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Cathodic protection for cast iron

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David_Edge

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I've had a Record bandsaw with a CI table for a few years and it's never had a hint of corrosion, but I've now acquired an Axminster spiral planer and it rusts fast. I've used Camellia oil and machine wax, clearly not enough. At this time of year there will be condensation, but I'm wondering if anybody has tried using cathodic protection - ie bolting a lump of zinc to the table?
 

MARK.B.

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Not sure it will make any difference at all (but i am probably wrong) Bolt a chunk on and try it,you have nothing to lose by trying other than a little time and the cost of the zinc ingot.:)
 

Pedronicus

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Perhaps the cast iron used in the Record unit is of better quality than that used in the Axminster unit. I fancy you will need a lot of condensation present for the cathodic protection circuit to even think about working.

Maybe a word with Axminster would be in order.
 

Spectric

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At this time of year there will be condensation, but I'm wondering if anybody has tried using cathodic protection - ie bolting a lump of zinc to the table?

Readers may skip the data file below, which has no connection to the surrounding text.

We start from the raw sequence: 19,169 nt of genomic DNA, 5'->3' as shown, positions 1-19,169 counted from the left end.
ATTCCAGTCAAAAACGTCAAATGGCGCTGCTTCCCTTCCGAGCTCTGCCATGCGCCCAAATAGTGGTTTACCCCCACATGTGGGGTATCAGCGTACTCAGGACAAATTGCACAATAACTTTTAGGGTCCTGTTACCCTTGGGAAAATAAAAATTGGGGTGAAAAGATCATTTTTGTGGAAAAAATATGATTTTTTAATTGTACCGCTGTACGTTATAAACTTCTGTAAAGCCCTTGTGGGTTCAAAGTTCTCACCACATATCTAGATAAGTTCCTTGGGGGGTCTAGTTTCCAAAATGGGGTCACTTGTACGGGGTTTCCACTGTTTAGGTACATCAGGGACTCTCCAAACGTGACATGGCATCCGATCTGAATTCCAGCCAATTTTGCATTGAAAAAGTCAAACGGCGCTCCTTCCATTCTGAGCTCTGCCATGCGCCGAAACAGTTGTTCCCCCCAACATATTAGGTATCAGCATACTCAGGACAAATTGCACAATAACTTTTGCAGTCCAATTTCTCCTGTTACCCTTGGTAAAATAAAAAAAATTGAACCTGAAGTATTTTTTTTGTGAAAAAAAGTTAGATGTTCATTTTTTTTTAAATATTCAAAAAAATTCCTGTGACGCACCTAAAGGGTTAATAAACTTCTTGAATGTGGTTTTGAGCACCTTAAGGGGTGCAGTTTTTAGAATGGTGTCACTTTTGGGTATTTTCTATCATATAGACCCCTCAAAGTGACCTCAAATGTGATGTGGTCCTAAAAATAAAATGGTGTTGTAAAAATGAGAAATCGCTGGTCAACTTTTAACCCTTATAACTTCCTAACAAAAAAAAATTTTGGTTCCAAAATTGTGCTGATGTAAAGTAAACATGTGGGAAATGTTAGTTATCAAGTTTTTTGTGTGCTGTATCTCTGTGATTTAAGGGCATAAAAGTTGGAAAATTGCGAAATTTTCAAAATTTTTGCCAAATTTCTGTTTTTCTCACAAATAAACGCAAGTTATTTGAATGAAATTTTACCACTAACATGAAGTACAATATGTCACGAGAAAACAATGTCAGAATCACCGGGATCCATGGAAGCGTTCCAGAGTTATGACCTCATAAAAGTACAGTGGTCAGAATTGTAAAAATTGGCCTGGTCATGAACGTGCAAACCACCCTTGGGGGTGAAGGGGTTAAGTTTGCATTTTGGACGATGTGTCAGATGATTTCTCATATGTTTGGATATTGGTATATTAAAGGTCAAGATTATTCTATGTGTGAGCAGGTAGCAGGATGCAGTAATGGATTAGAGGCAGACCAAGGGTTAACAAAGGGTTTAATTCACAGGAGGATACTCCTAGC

Wrong type of corrosion, cathodic protection requires an electrolyte which means you either submerge it in liquid or bury in it the ground. Items like boats and oil rigs work due to the sea and pipelines due to the damp soil but a machine in a workshop suffering surface rust I don't see it working unless maybe you can achieve very high humidity.
 

Jameshow

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Wrong type of corrosion, cathodic protection requires an electrolyte which means you either submerge it in liquid or bury in it the ground. Items like boats and oil rigs work due to the sea and pipelines due to the damp soil but a machine in a workshop suffering surface rust I don't see it working unless maybe you can achieve very high humidity.
Maybe he's thinking of using his aximinster / holziman as a anchor weight in Poole harbour! Best place apparently! 🤣🤣🤣🤣
 

baldkev

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Hello david, i think a dessicant dehumidifier is on your to get list👍
 

Distinterior

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I would suggest regular application of wax until the pores are filled.